The blog’s views on the unsustainability of China’s epic economic growth since 2009 have now become truly mainstream. Everyone now agrees, including the new leadership, that it was created by a credit bubble. State-owned China Daily has even now warned that a commercial property bubble potentially now exists alongside the residential bubble and the infrastructure ‘white elephants’, adding:
“Once the commercial property market crashes, nobody is willing to rent a shop that loses money every day, when there is no customer but accumulating rental and utility fees.”
Whilst the Wall Street Journal has just finished a detailed 7-part survey of the whole issue. Its conclusion is clear:
“Bank-fuelled lending to state enterprises and local governments has led to overcapacity; serious debt problems for local governments, companies and lenders alike; and numerous white-elephant projects, from nearly empty malls and resorts to bridges to nowhere”
The problem, of course, is how to unwind it. The new leadership is clearly now trying to restrict lending, whilst the powerful State-Owned Enterprises (who dominate the economy) spend their time trying to avoid the new controls. Even more worrying is that nobody really knows how much debt exists:
- The last published number was Rmb 10.7tn ($1.75tn) at the end of 2010
- In July, the leadership asked the National Audit Office (NAO) to undertake an urgent survey of the issue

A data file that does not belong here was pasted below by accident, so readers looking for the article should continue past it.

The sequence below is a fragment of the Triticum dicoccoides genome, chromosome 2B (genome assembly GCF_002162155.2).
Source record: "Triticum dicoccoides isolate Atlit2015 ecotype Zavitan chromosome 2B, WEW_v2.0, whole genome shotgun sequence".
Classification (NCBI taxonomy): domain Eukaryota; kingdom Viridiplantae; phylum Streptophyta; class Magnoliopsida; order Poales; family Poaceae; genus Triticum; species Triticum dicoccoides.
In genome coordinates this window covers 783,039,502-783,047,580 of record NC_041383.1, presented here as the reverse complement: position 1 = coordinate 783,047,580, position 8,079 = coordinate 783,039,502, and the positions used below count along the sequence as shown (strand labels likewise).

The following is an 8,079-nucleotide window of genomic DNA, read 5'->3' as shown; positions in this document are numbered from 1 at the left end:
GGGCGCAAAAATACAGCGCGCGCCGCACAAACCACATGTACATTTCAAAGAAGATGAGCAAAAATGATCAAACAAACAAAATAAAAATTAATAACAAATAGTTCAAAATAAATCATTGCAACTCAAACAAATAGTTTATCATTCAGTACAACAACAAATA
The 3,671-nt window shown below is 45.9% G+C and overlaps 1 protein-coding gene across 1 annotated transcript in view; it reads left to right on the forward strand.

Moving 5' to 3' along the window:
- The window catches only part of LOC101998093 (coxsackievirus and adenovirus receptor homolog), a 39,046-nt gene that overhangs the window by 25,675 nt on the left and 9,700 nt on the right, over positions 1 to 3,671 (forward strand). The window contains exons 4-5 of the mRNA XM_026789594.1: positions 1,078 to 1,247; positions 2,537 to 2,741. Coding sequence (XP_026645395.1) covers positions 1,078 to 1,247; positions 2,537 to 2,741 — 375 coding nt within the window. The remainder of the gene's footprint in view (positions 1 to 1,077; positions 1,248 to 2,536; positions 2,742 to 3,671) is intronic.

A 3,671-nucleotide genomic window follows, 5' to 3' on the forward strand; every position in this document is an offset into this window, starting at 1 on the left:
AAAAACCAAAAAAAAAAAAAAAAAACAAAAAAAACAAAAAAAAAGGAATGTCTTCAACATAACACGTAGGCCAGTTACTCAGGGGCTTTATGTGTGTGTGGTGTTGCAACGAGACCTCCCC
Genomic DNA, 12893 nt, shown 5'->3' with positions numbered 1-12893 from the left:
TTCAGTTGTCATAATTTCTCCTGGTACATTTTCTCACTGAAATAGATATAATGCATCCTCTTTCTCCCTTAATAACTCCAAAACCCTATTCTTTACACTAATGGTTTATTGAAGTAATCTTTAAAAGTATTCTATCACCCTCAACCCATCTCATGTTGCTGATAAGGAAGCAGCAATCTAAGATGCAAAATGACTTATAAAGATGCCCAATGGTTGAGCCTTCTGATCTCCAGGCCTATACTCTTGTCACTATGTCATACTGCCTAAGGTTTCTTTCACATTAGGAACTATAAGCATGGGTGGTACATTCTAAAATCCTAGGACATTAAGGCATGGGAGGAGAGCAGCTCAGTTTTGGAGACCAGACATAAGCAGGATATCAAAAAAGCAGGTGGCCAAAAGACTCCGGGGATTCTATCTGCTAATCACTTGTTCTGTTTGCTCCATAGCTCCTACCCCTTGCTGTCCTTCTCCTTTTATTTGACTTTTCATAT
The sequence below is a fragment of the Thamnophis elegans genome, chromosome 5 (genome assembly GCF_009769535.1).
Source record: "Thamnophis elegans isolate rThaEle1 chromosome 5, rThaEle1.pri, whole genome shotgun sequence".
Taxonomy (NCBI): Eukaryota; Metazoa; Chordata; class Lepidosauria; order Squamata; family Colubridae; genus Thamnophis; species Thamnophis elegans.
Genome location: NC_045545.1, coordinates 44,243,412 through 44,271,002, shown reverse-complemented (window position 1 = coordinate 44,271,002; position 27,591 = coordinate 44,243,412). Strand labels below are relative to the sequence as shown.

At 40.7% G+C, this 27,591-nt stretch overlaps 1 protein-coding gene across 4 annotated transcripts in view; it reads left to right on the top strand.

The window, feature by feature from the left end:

- This week, one senior official has warned the new number may be over Rmb 15tn, or even Rmb 18tn
- He also added that “the NAO’s statistical criteria are still relatively narrow“
- If they were widened by the time the report is made in October, “the actual number would exceed Rmb 20tn“
Any major borrowing increase over 3 years is worrying enough, as fellow-blogger John Richardson noted last week. But it becomes even more worrying when nobody knows if the real increase has been 50%, or 80% or 100%+. As China’s official bank regulator warned last week, “There is a structural gap between the supply of capital and companies’ real needs.”
As the chart shows, 2013’s official lending (red column) is up 7% versus 2012, and 50% above 2008 levels. But the real action today is in the shadow banking area, where the SOEs have been operating. After first squeezing them in June, the authorities relented in July, allowing shadow banking to account for an unbelievable 87% of total lending.
Clearly this was far too high, and August data shows it was reduced to 55% of the total. But even this level shows lending is essentially still out of control. And this conclusion is confirmed by data for electricity consumption (green line), the best proxy for real GDP growth, which hit a new record in July. Yesterday’s strong data for industrial production confirms the picture.
We have been here many times since July 2009, when the blog first wrote about the problem. In the past, the government has always given way after a brief struggle, and allowed the bubble to keep building. That is clearly the general expectation today.
But this time may well be different. President Xi’s father dealt with much greater problems when he ran Guangdong province from 1978 and helped Deng to reopen China to the world after Mao’s death. The next few months will tell us if his son has inherited his character, as plans for the November plenum are finalised.